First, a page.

StarMetro in Demand

StarMetro says it'll foot the bill for FAMU students while it works out FAMU's financial concerns with the free fare service.

It all stems from a dramatic increase in student ridership, but students aren't the only ones jumping on board. Some Tallahasseeans have had enough of surging gas prices, so they're leaving their cars at home and taking to mass transit.

Bernadette Grant, a customer, said, "I don't have to worry about finding a park, and it's somewhat inexpensive, considering gas prices."

Even with last year's fare hike, about 25 cents more for a regular fare, Tallahassee's StarMetro says it's seeing dramatic increases in ridership.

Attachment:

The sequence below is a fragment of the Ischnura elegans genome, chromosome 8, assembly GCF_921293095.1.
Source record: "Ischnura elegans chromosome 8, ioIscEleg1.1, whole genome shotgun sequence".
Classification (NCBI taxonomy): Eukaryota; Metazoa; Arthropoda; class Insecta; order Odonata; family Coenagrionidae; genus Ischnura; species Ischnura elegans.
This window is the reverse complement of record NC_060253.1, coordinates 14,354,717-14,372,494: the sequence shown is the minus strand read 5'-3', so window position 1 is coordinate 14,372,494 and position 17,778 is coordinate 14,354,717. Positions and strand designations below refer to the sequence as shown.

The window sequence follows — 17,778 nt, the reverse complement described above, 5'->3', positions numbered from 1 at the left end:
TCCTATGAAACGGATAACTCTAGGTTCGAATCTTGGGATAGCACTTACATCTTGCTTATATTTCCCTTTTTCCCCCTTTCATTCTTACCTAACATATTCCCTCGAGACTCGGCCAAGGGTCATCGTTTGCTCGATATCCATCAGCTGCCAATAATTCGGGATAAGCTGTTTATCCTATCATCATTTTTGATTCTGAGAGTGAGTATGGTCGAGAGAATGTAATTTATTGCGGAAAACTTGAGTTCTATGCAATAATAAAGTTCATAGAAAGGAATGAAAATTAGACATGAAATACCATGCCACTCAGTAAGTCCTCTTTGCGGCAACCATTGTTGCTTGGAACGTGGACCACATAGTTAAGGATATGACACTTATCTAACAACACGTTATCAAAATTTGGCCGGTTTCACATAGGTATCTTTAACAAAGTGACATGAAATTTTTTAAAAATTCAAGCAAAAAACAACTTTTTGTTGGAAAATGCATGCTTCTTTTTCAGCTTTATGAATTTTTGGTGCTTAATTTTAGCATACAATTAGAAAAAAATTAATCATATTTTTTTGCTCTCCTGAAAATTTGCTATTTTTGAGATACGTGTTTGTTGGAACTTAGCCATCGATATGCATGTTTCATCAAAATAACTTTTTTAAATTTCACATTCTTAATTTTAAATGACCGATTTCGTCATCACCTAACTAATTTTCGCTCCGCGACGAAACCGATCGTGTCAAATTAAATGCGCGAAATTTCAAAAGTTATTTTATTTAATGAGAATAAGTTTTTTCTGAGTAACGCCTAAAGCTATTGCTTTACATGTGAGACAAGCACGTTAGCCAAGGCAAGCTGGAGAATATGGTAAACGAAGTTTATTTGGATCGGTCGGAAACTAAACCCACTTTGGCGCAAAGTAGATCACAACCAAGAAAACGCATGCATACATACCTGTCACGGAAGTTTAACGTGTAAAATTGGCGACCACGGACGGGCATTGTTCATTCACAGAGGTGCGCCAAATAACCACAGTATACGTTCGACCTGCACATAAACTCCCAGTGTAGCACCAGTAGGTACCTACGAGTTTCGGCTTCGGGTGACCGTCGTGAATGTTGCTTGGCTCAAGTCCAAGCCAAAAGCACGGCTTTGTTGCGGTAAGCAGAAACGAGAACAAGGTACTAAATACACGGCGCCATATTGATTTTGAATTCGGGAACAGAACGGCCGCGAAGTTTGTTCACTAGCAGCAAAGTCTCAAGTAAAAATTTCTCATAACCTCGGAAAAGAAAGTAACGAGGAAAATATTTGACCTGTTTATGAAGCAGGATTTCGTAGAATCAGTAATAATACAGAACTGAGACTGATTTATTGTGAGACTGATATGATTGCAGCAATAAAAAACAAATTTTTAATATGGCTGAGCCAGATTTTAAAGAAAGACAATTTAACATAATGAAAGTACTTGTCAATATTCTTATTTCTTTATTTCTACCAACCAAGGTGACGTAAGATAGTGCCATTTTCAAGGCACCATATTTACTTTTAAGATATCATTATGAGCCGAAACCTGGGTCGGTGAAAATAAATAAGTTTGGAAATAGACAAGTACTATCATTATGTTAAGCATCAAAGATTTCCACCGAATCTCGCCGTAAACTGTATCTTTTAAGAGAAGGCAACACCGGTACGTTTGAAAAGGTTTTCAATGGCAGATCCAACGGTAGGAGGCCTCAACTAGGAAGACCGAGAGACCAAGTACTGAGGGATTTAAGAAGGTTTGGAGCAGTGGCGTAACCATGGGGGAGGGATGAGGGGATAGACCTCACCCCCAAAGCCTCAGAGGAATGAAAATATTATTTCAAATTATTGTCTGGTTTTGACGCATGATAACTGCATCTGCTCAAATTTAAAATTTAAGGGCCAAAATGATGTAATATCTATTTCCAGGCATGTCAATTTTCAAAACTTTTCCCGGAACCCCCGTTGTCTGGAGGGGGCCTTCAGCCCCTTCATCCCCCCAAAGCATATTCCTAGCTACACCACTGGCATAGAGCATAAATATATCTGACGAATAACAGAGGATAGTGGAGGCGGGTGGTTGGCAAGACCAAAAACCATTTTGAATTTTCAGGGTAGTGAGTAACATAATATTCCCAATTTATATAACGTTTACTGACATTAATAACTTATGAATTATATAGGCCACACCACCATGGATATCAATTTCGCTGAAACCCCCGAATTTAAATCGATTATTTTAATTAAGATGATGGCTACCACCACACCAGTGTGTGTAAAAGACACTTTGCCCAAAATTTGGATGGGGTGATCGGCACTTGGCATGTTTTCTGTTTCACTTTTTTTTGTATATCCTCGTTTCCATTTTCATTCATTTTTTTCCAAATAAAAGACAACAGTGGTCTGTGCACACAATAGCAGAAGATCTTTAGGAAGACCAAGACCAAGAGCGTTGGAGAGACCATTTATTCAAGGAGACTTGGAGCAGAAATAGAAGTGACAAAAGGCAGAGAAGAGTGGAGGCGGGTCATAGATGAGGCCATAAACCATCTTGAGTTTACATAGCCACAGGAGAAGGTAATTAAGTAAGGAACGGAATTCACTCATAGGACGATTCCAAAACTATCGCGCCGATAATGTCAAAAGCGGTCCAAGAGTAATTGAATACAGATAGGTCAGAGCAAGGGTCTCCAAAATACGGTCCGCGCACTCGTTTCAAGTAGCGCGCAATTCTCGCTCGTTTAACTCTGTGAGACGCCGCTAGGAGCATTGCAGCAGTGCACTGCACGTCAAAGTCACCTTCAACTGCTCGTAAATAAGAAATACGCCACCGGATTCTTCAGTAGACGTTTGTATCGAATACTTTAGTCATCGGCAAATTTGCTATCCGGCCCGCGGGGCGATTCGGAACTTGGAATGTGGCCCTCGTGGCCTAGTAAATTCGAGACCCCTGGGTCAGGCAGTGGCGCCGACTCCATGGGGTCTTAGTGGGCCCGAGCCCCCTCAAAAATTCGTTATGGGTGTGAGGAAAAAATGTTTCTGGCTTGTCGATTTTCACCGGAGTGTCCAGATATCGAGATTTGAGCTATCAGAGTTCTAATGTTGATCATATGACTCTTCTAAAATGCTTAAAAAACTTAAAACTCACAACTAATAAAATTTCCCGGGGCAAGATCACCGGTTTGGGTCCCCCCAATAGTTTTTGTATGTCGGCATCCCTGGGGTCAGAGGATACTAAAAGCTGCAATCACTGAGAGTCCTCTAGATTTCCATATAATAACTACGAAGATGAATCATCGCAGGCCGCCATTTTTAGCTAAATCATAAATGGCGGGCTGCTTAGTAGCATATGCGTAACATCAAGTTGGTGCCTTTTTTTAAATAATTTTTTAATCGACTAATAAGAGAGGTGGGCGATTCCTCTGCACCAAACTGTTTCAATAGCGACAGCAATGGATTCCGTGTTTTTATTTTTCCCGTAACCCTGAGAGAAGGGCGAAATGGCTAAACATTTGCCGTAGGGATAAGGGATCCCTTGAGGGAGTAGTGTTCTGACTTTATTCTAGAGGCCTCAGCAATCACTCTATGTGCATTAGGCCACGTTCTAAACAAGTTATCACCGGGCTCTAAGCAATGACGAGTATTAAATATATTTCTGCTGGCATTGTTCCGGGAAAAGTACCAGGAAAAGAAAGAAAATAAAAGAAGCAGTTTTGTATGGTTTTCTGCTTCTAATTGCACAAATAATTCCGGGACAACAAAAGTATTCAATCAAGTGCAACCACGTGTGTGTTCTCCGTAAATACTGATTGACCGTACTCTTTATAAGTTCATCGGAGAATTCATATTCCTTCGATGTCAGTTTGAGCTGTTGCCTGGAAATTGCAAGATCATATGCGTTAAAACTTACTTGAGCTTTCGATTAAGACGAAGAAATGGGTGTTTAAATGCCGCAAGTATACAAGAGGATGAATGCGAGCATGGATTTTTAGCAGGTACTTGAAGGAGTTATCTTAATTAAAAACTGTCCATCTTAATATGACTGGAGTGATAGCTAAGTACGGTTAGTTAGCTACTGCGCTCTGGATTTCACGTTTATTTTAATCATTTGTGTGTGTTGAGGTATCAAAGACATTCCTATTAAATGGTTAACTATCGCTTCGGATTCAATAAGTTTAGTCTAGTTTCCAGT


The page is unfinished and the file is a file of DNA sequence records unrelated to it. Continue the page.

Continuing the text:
Cameron Carlisle, another customer, added, "It's not just people that live around this area, not just students. You get kids, families, a lot of people that ride now that didn't too often before."

The increase wasn't exactly anticipated. StarMetro had been bracing for a year with decreases of about 12 percent.

Ron Garrison, Executive Director of StarMetro, said, "I believe the new image is helping. The buses are cleaner, we have a new logo, we have the new shelters you can see behind me going up."

Garrison said he'll be adding at least 10 buses to the StarMetro fleet during the next year, all to meet increased demand.

In the fall StarMetro will be installing a first of its kind fare box system that will allow it track ridership and give passengers real-time information on when buses are coming and going.


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